Cassia angustifolia

Cassia angustifolia

Alexandrian senna (Cassia angustifolia Vahl) is a herbaceous species belonging to the Fabaceae family.

Systematic –
From the systematic point of view it belongs to the Eukaryota Domain, Kingdom Plantae, Magnoliophyta Division, Magnoliopsida Class, Fabales Order, Fabaceae Family, Caesalpinioideae Subfamily and therefore to the Cassia Genus and to the C. angustifolia Species.
The terms are synonymous:
– Cassia acutifolia Delile;
– Cassia lanceolata Forssk .;
– Soothing Cassia Bisch .;
– Cassia senna L .;
– Senna alexandrina Mill .;
– Senna angustifolia (Vahl) Batka.

Etymology –
The term Cassia comes from the Greek name κασια casia used by Dioscorides for a plant belonging to this genus or a similar one, taking up the Hebrew name quetsi’oth.
The specific epithet angustifolia comes from narrow, narrow angustus and from folium leaf, lamella.

Geographical Distribution and Habitat –
Cassia angustifolia is a plant native to an area that goes from the coasts of East Africa to Upper Egypt, Monzambique, the Red Sea Islands and the western and south-eastern coasts of the Indies.

Description –
Alexandrian senna is a shrubby plant reaching 0.5-1, rarely two meters in height.
The stem is erect branched, light green in color and long extended branches bearing four or five pairs of leaves.
The leaves form complex, feathery and reciprocal pairs. The sheets vary from 4 to 6 pairs, fully edged, with a sharp tip. The central ribs are equally divided at the base of the leaflets.
The flowers are collected in an internal raceme, with large buds, yellow tending to brown.
The fruits are legumes, largely oblong, compressed and flat and contain about six seeds.

Cultivation –
When Cassia angustifolia is grown it is cut every six months, dried in the sun, stripped and packaged in palm leaf bags.
The plant can be subject to some types of fungi (cercospora and cladosporium) and to various parasites (miner larvae, scale insects and aphids).
This product is sent by camel to Essouan and Darao, then along the Nile to Cairo or to the ports of the Red Sea.
For the Ababda, a nomadic population living in the area between the Nile and the Red Sea, near Aswan in Egypt and northern Sudan, the senna trade is a significant source of income.

Customs and Traditions –
Alexandrian senna is also known by the names Egyptian senna, Tinnevelly senna, East Indian senna, or French séné de la palthe.
In the past it was called Alexandrian senna and Egyptian senna because Alexandria in Egypt was the main commercial port where it was marketed.
The fruits and leaves were transported from Nubia and Sudan and other places to Alexandria, then from it and across the Mediterranean Sea to Europe and adjacent Asia.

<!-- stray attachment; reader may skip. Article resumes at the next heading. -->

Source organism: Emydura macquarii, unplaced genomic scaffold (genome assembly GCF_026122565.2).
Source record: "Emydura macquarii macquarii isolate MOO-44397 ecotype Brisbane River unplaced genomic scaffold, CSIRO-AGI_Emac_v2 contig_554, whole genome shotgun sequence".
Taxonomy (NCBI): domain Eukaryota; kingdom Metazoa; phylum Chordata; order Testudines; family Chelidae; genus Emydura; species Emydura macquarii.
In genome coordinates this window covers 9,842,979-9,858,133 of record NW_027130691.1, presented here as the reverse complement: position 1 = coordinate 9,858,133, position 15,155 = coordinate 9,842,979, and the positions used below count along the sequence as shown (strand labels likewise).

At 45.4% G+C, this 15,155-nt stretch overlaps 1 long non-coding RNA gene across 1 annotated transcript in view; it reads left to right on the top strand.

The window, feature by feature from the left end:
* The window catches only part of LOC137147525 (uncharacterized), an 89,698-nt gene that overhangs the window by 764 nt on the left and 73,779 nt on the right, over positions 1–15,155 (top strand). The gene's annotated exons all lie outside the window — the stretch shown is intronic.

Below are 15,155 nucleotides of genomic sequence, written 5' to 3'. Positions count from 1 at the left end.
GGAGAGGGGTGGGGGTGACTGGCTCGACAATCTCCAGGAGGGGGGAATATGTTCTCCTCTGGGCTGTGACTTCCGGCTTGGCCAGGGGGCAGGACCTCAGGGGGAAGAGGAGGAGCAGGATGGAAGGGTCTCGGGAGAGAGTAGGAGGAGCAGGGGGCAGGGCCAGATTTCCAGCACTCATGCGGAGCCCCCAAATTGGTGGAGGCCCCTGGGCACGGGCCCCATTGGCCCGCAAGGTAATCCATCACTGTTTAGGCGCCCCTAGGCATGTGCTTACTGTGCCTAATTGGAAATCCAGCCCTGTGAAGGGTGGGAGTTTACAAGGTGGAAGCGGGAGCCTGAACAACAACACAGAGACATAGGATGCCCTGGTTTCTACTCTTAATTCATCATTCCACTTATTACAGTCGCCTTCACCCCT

The pulp of the pods of Cassia angustifolia (and similar species) commonly and generically referred to as senna, has laxative properties already known for centuries.
As with aloe, the purgative action is determined by anthracenic derivatives and in particular by combined anthraquinones in the form of glycosides.
This plant is refreshing and laxative because it is rich in glucose and above all in fructose (anthraquinone glycosides – Senosides – mucilage, flavonoids).
The plant has an elective tropism towards the large intestine, on which it causes an activation of peristalsis capable of accelerating the advancement of the intestinal contents with a consequent laxative and purgative effect. Its active ingredients would be, for the most part, absorbed in the small intestine, acting with a peristaltogenic action on the colon after having reached it via the blood and lymphatics.
Historically, Senna was used in the form of senna pods, or as a herbal tea made from the leaves, as a laxative. It also acts as a fungicide.
Modern medicine, at least since the 1950s, has used extracts as a laxative. If accidentally ingested by babies, it can cause side effects such as severe diaper rash.

Preparation Method –
From the dried fruits and leaves of Cassia angustifolia we get the drug known as senna, a classic laxative with an irritating action. This action is linked to the presence of anthraquinones, which stimulate colic contractions, favoring the evacuation of faeces. It is one of the few laxatives that can be used during pregnancy and breastfeeding.

Guido Bissanti

Sources
– Acta Plantarum – Flora of the Italian Regions.
– Wikipedia, the free encyclopedia.
– Treben M., 2000. Health from the Lord’s Pharmacy, Advice and experiences with medicinal herbs, Ennsthaler Editore
– Pignatti S., 1982. Flora of Italy, Edagricole, Bologna.
– Conti F., Abbate G., Alessandrini A., Blasi C. (edited by), 2005. An annotated checklist of the Italian vascular flora, Palombi Editore.

Warning: Pharmaceutical applications and alimurgical uses are indicated for informational purposes only, they do not represent in any way a medical prescription; therefore, no responsibility is accepted for their use for healing, aesthetic or food purposes.



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